After 20 years of copyright battles, publishers have still not found a way to make the most of the potential of digital books.
When mental focus and reflection are called for, it’s time to crack open a book.
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People tend to think of digital media as entertainment, so they devote less mental effort than when they’re reading a printed book.
Lockdown life accelerated the role of digital technology in the virtual classroom, but there is still no substitute for physical books in children’s lives and learning.
Just as the printing press made books more affordable, technology could do the same thing for college textbooks today.
An English and economics professor explain why America’s college textbook industry might undergo radical change that makes books more affordable, similar to what happened in medieval times.
‘Fifty Shades’ author E.L. James, shown signing autographs, has earned a fortune from her romance novels.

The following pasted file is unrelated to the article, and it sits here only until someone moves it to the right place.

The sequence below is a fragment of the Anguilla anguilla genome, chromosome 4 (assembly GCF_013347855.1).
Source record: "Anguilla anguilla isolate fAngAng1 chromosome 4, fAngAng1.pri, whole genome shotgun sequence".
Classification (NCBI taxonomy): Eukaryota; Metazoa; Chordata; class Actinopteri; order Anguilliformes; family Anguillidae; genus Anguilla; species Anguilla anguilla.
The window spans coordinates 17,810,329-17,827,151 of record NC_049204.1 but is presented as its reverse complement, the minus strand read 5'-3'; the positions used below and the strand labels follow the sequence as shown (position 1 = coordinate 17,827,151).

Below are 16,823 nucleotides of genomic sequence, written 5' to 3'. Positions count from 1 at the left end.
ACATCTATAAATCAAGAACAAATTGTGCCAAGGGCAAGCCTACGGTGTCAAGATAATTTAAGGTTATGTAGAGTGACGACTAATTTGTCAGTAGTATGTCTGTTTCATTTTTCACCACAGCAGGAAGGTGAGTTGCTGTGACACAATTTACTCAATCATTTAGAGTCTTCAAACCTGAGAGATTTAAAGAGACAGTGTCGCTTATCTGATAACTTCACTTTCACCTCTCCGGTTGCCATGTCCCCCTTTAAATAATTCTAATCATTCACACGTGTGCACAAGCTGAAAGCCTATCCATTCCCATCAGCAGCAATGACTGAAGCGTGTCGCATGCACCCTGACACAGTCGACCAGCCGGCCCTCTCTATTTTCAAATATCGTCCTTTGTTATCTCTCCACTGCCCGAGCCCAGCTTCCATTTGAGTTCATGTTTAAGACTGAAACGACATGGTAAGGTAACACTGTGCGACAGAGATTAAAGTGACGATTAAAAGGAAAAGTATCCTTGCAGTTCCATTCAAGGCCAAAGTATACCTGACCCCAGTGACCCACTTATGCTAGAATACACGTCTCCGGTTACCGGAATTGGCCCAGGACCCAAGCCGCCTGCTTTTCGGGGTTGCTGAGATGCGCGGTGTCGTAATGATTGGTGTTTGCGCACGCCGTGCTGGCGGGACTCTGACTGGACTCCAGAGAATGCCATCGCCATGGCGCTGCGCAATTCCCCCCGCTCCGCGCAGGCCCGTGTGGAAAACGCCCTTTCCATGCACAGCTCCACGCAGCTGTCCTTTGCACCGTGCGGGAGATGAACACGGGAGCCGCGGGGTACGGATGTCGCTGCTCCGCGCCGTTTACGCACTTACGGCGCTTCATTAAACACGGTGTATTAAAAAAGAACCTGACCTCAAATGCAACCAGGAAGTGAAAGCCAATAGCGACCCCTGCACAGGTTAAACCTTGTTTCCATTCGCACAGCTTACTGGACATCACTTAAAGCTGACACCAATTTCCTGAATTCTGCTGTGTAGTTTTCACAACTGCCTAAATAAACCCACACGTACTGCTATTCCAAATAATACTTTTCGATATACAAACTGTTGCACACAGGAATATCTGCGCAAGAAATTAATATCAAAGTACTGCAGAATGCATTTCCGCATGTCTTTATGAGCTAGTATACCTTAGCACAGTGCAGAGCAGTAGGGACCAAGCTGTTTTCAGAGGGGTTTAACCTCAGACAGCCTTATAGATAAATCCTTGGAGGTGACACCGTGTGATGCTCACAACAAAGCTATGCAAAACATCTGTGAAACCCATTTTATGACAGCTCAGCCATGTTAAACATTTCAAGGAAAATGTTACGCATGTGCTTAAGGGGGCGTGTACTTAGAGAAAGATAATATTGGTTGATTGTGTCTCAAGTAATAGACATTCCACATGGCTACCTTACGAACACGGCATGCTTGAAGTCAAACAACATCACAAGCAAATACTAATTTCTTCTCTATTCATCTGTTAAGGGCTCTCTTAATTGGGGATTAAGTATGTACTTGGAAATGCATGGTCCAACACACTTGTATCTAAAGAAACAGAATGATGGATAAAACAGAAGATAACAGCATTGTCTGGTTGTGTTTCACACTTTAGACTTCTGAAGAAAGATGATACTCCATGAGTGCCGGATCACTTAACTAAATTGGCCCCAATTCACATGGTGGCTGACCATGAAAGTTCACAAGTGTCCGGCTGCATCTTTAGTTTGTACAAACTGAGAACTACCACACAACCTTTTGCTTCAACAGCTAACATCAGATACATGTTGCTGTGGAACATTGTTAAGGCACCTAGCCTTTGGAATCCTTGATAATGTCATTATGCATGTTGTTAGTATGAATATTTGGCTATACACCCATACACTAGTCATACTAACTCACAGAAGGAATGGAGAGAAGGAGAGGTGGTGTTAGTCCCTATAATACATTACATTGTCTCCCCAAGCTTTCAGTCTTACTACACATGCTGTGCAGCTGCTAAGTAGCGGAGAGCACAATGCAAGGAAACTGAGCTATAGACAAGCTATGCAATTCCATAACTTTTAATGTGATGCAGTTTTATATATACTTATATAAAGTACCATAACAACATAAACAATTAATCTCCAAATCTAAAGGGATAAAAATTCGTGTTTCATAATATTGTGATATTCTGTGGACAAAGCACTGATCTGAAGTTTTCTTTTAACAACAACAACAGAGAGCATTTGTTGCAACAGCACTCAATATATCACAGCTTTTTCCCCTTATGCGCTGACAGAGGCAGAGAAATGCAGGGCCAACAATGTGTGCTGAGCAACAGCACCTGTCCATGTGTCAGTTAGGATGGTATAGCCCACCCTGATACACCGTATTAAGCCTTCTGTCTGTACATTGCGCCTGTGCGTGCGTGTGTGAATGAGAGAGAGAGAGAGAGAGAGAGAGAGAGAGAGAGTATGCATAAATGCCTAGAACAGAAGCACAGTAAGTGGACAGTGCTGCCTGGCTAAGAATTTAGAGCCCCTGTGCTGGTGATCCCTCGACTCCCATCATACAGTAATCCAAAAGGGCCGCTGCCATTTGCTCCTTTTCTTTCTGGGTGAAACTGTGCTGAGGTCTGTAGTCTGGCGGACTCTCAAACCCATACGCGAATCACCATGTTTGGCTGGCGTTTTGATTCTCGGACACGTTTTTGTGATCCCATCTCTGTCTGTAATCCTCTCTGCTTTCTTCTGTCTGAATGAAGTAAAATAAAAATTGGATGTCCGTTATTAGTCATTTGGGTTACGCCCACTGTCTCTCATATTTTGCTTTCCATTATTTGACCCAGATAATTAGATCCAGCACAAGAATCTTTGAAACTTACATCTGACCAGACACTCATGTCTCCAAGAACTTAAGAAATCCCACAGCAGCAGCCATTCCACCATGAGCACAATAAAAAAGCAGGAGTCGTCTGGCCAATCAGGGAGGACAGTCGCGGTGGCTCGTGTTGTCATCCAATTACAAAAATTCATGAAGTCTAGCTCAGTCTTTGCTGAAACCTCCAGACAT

Few of them are getting rich off their books but the genre is making them more money than it used to.
What else is there for her to do?
A new study shows how concerned parents of young children are about e-books.
Can we do this in every lesson?
For the first time, teachers have voted for the best ebooks to use in school.
The smartphone is rising as a reading device. What happens to the stories they’re telling?
Technology has always transformed the novel and given it new shapes to play with.
Victor Hugo famously claimed the invention of the printing press destroyed the edifice of the gothic cathedral. Others fear the internet age will eventually destroy the novel. But guess what? It won’t.
Books, bytes… and Babel?
Terry Pratchett and Jorge Luis Borges may have been the prophets of the future library.
Tablets can be a novel reading experience for parent and child.
A recent US survey commissioned by the children’s books publisher Scholastic found that 65% of 6-11 year olds prefer to read print books even when e-books are available on tablets. In the UK, a National…